Syracuse Coach's Boneheaded Defense of Assistant Accused of Sexual Abuse
Jim Boeheim rushed to back his assistant Bernie Fine against allegations of sexual abuse. The basketball coach clearly learned nothing from Penn State, says Buzz Bissinger. Plus, Allen Barra asks if ESPN dropped the ball by not reporting on the case.
So much for lessons learned no matter how elemental. So much for making the slightest attempt to break the code of omertà that is the blood oath of every major college coach in this country. So much for having at the very least the common sense to keep your mouth shut until you actually have some idea of where the investigation leads.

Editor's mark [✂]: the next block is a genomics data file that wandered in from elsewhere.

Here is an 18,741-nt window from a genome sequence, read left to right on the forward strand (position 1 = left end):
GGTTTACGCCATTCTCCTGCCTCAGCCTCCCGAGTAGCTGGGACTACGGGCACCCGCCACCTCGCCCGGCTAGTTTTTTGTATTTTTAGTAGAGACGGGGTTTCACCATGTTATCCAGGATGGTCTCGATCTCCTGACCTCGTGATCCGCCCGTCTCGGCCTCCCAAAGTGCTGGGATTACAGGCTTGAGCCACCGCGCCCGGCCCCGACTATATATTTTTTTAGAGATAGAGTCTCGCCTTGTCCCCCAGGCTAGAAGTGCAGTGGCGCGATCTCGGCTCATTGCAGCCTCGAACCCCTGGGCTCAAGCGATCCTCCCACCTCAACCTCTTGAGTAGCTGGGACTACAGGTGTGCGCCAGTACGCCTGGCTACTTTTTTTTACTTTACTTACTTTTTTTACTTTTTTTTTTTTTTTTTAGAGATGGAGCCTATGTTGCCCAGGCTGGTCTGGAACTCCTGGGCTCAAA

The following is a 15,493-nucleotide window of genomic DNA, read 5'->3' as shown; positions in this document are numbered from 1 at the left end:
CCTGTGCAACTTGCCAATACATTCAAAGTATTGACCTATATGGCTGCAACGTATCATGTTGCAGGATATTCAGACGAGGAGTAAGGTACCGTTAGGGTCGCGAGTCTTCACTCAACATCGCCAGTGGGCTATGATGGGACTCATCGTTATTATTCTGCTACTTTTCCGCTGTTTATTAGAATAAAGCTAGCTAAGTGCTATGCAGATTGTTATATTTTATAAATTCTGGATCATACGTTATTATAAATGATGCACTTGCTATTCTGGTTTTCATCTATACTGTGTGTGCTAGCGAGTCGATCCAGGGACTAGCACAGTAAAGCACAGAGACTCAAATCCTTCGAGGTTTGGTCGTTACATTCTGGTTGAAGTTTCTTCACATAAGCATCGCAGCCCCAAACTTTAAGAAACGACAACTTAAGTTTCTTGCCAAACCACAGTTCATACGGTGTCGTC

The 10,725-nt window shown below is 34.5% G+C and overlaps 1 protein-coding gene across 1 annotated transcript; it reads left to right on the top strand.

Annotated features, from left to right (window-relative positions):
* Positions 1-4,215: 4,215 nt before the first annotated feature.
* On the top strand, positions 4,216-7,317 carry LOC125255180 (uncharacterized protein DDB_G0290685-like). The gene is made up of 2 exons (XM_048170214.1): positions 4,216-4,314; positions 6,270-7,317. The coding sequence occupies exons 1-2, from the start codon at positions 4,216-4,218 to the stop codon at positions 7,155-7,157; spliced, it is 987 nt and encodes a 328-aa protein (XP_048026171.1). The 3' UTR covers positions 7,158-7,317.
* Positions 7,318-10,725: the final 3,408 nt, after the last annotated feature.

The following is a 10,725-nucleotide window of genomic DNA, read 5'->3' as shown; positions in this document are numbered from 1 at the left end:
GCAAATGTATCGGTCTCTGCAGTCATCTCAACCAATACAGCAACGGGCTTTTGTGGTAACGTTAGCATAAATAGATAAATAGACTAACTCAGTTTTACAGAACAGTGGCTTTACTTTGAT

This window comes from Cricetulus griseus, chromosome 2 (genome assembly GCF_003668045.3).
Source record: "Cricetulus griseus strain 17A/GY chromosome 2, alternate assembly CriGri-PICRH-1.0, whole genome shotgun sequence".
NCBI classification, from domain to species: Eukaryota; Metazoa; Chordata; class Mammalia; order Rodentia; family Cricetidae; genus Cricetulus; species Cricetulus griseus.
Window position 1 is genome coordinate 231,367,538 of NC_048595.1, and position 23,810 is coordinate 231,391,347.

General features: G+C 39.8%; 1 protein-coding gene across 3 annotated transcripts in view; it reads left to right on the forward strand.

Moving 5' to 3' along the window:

At least nothing until Sunday night, when he tried to save himself from the noose he had placed around his neck with his initial outrageous and ignorant defense of assistant coach Bernie Fine, fired by the university Sunday night after an internal investigation. Even then, Boeheim’s statement an hour after the firing reeked of contrivance and insincerity: a too-little-too-late apology to victims of child abuse. An expression of shock, shocking unto itself given his speed-of-light reaction to the initial charges against Bernie Fine made earlier this month by two alleged victims who spoke with ESPN. Money grubbers smelling fat civil-suit paydays—that’s the way Boeheim basically described them. Liars. Opportunists. Vermin challenging Fine’s career with Syracuse and the great reputation of the Syracuse basketball program itself (let’s ignore the early 1990s when the NCAA placed the team on two years’ probation for a series of recruiting violations in which Boeheim was criticized for not exerting better control of his program).